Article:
What’s lurking in that pond water? Fish, bugs, and…Leptospira?

Post by Dr. Lauren Stump

Fleas, allergies, heat stroke…

These are things most of us have heard of happening when temperatures get hot, but summertime is also the start of peak season for infection with a lesser known and much less common disease. Leptospira bacteria cause Leptospirosis, or “Lepto,” a bacterial infection that damages the kidneys and the liver. Because the bacteria that causes Lepto is spread through wild animal urine, most dogs get it by drinking out of stagnant or slow moving water that has been contaminated. Any dog that drinks out of or swims in ponds, creeks, or even some puddles and ditches is at the highest risk. More cases are seen during rainy seasons, since increased runoff from other sources can contaminate standing water. Peak infection season starts in late summer and runs all the way to January, although it can happen at any time.

The bacteria can cause serious disease depending on the level of infection and the patient, and the liver and kidneys are most heavily affected. Signs that dogs show can range from loss of appetite and a dull attitude early on to joint pain, diarrhea, vomiting, or collapse as it progresses. Jaundice can occur when the liver isn’t functioning properly and a metabolic product called bilirubin builds up in the blood. The initial signs of a Lepto infection can look exactly like many other diseases and conditions, so we start by gathering a good history, performing any indicated tests, and giving supportive care while we piece together the picture and determine the actual cause.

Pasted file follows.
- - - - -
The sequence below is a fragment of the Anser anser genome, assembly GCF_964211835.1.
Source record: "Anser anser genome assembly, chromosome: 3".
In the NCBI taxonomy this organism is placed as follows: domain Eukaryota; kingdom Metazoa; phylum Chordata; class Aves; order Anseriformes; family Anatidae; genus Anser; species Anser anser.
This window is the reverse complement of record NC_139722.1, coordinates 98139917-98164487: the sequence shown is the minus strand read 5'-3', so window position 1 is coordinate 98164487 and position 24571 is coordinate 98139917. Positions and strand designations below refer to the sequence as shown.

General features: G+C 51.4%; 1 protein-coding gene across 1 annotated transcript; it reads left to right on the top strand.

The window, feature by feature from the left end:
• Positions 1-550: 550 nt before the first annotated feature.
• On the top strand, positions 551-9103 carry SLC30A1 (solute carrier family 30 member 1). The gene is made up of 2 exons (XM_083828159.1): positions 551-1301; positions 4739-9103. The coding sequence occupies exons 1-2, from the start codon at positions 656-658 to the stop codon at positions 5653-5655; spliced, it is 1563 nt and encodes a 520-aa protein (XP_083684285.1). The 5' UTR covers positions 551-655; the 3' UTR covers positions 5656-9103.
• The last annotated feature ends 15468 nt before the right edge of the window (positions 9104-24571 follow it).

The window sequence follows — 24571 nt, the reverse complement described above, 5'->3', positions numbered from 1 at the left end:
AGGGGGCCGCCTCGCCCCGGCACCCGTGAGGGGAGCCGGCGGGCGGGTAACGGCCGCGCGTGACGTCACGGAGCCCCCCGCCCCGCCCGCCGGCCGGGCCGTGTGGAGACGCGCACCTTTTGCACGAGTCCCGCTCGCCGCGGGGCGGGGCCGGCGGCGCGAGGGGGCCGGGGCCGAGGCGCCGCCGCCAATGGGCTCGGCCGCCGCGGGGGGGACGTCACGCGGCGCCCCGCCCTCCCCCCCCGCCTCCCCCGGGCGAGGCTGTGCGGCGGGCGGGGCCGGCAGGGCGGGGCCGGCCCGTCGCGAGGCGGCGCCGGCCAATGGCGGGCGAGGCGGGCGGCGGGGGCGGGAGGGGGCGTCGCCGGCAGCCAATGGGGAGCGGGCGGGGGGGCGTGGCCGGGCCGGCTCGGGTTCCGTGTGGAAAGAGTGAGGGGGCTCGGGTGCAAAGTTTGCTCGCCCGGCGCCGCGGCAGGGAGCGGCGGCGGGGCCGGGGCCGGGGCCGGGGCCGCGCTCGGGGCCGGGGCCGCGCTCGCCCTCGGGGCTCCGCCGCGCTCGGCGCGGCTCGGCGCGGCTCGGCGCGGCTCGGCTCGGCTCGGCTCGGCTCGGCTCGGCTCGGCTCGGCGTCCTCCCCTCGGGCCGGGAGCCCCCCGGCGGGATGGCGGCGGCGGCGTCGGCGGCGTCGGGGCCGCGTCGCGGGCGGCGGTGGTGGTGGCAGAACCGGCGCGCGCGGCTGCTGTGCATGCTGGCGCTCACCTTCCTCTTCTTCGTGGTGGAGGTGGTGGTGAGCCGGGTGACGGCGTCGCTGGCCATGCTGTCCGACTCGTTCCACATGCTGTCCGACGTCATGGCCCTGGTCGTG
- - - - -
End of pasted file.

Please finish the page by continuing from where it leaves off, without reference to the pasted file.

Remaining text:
Since symptoms can range from mild to severe, a decision to test for Leptospirosis is usually made after evaluating your pet’s health in conjunction with the results of preliminary laboratory tests. A definitive diagnosis of Lepto is made through specific testing that can be performed on blood or urine. If your pet has Lepto, antibiotic therapy to treat the infection is given in addition to a supportive care regimen to get them through the illness. Hospitalization with laboratory tests every 24-48 hours might be needed to monitor internal organ function if the case is severe. Intravenous fluid therapy, possibly along with a diuretic, might be given to keep the patient hydrated and make sure there is adequate kidney perfusion and toxin removal. Therapies that protect and support the liver, kidneys, and immune system are an important cornerstone of treatment. Other medications are given as needed to treat the various symptoms, and sometimes blood or plasma transfusions are indicated if the patient is in really dire straits. If treatment is initiated relatively quickly, the chances of your pet making a recovery are excellent. It is a very serious infection though, and can result in permanent kidney and liver damage and even death if it goes untreated.

There is a vaccine available for dogs that are at a high risk, either included in the Distemper “combination” vaccine, or by itself. The stand-alone vaccine gives more protection, and if given separately we have the opportunity to evaluate whether your pet is truly at risk and needs the additional vaccine. Plus, Lepto must be given every year, but we’ve moved to a 3-year vaccination schedule for the Distemper combination vaccine in adult dogs. So, it makes sense to do them separately. Just keep in mind that no vaccine is 100% effective and there’s always (albeit a very small) chance of side effects or a reaction to the vaccine itself. If your dog has been fine for other vaccines in the past, he or she likely won’t have problems with the Lepto vaccine.

In addition to being particularly nasty for your pet, Leptospira can also infect humans! So if your pet happens to get a case of Lepto, you’ll need to be very cautious when handling anything that has urine on it and watch for any flu-like symptoms such as fever or nausea in yourself. If you want more information on it, check out the Center for Disease Control’s page on the Leptospirosis infection in humans.

Stay safe out there this summer, enjoy the outdoors, and let’s talk about the Lepto vaccine if you think your pet might be at risk!

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